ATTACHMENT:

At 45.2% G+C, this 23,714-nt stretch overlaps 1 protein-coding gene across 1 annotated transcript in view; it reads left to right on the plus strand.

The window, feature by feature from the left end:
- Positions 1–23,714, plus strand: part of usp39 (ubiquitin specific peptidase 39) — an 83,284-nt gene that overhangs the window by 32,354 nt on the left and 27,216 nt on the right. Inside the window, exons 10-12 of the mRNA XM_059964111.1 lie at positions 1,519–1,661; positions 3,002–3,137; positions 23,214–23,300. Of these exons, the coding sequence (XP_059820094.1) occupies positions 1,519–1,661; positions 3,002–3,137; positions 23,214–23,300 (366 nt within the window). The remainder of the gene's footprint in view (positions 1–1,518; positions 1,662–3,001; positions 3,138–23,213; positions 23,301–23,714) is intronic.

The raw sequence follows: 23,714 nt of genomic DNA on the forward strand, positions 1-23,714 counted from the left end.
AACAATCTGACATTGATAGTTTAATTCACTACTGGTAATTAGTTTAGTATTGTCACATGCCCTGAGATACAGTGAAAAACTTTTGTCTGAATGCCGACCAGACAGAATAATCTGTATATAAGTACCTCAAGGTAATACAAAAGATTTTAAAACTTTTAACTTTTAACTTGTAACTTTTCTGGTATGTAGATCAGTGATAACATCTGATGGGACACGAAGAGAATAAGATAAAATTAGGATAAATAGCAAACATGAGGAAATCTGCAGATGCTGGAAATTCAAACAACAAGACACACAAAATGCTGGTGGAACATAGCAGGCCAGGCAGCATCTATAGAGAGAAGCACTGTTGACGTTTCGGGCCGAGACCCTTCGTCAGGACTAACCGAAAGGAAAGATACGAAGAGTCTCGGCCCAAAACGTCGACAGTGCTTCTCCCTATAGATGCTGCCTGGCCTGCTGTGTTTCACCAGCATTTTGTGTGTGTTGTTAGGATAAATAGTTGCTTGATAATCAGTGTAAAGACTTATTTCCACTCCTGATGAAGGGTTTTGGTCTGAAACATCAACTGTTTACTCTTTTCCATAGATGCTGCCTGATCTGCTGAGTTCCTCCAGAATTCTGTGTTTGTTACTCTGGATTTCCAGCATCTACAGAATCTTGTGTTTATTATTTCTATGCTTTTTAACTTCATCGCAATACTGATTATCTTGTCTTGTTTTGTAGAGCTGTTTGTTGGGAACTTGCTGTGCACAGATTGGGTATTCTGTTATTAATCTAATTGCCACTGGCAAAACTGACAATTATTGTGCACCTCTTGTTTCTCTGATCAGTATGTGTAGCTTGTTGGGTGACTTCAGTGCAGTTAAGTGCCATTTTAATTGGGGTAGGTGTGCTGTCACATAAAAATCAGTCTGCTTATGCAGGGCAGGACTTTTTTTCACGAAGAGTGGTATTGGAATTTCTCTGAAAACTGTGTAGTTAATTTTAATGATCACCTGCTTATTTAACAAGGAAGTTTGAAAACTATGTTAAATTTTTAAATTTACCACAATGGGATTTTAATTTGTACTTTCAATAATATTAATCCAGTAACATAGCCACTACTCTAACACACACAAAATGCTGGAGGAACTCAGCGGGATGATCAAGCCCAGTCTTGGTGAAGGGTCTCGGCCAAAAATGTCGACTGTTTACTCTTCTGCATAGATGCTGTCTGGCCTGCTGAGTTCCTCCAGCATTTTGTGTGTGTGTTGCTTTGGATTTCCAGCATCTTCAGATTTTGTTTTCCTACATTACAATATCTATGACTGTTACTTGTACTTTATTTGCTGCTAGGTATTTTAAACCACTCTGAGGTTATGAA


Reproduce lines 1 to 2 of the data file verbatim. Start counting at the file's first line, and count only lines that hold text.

At 45.2% G+C, this 23,714-nt stretch overlaps 1 protein-coding gene across 1 annotated transcript in view; it reads left to right on the plus strand.

The window, feature by feature from the left end: